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In Earnest, Contrived Biopic 'Harriet,' Tubman Is An Action Hero

Cynthia Erivo (left) stars as Harriet Tubman along with Aria Brooks (right).
Glen Wilson
Focus Features
Cynthia Erivo (left) stars as Harriet Tubman along with Aria Brooks (right).

Unless and until Harriet Tubman assumes her place on the $20 bill, writer-director Kasi Lemmons' Harriet will have to serve as the anti-slavery heroine's national monument. It will do so reasonably well. Like most monuments, the biopic is somber, well-intentioned, and fundamentally inert. But British actress Cynthia Erivo, in the title role, animates it.

The story opens blandly with a shot of mid-Atlantic scenery, circa 1846, and a dollop of Terence Blanchard's score, which is as earnest and conventional as the movie. Then Araminta "Minty" Ross, a young enslaved woman on Maryland's Eastern Shore, has one of her spells.

The image turns bluish as the woman — later to rename herself Harriet Tubman — swoons and sees a vision. These trances are historically accurate. (They were likely the result of an injury that occurred when a slave master, throwing a metal weight at someone else, fractured her 13-year-old skull.) But the director's attempt to enter Tubman's head is unpersuasive. Harriet is very much an outside experience.

Tubman was promised her freedom, but is denied it by young plantation heir Gideon Brodess owner (Joe Alwyn, in the same slave-holder-as-dissolute-rock-star mode as Michael Fassbender in 12 Years a Slave and Leonardo DiCaprio in Django Unchained). Then Gideon decides to sell her, so Tubman runs away and heads for the Pennsylvania border.

In Philadelphia, she finds shelter and community, notably with abolitionist William Still (Leslie Odom Jr.) and free-born African American boarding-house matron Marie Buchanon (Janelle Monae). But Tubman can't abide that she left her parents, husband, and brothers behind. So she returns in a bid to lead them to freedom.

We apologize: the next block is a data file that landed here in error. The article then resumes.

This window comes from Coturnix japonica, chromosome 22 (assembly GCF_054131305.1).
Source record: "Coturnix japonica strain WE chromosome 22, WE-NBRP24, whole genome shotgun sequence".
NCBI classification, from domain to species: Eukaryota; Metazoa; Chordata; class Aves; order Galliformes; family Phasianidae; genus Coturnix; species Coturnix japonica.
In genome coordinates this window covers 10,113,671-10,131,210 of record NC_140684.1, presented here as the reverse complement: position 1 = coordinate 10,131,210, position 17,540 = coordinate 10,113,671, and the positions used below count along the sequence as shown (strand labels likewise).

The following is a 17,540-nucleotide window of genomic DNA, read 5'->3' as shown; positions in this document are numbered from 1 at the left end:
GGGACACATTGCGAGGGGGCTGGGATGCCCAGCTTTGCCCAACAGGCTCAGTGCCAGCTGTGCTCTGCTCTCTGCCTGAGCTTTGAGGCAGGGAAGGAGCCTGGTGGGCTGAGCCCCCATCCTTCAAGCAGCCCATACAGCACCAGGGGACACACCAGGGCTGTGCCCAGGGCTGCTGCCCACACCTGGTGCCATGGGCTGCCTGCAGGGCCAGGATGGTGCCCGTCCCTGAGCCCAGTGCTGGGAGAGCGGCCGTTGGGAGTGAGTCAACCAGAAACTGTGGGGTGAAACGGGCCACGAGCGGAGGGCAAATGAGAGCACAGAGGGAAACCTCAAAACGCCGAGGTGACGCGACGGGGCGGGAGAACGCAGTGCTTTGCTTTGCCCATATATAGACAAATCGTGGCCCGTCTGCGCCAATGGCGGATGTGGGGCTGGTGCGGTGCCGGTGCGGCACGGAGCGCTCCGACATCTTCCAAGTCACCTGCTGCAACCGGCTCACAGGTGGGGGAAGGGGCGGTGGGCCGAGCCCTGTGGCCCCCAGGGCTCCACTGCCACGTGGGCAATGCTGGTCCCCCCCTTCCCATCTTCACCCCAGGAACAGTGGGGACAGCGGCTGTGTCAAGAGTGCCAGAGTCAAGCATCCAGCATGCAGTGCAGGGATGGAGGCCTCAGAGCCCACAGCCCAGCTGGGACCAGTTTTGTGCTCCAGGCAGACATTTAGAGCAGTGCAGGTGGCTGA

That mission is the first of 13, and Tubman becomes known as the "Moses" who conducts enslaved people to Pennsylvania and beyond. (After the 1850 passage of the Fugitive Slave Act endangers people of color throughout the country, the favored destination becomes Canada.)

Tubman carried a pistol, as this film's protagonist does, but her principal weapon was stealth. The script — co-written by Gregory Allen Howard, whose Remember the Titans was almost entirely fiction — invents dramatic confrontations with slave holders and trackers. These would likely have turned out much worse for Tubman that they do here. But the principal reason they feel false is that they play like bits lifted from random chase flicks, not history. Tubman is even given a moment where she rides off on a white horse.

The action scenes aren't Harriet's most contrived aspect, though. That would be the way Tubman periodically bursts into song, serenading her loved ones with gospel tunes that they — and everyone else on screen — somehow can't hear. It's as if Tubman is having a spell in a movie musical.

The film also become less convincing, and more preachy, in its final half hour, which depicts Tubman as an abolitionist celebrity. In the earlier sequences, the tight focus on Tubman — and on Erivo — energizes the generic material. Once Harriet widens to incorporate cameos by Frederick Douglass and the like, it feels more like a chapter from a history for young readers.

Vondie Curtis Hall and Henry Hunter Hall have nice moments as black men who, in very different ways, support both slavery and the people who flee it. But such ambiguity is not typical of Harriet, which is more attuned to righteousness than nuance. If the movie doesn't burn as brightly as Tubman's legacy, the tale it tells is illuminating nonetheless.

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Mark Jenkins reviews movies for, as well as for, which covers the Washington, D.C., film scene with an emphasis on art, foreign and repertory cinema.
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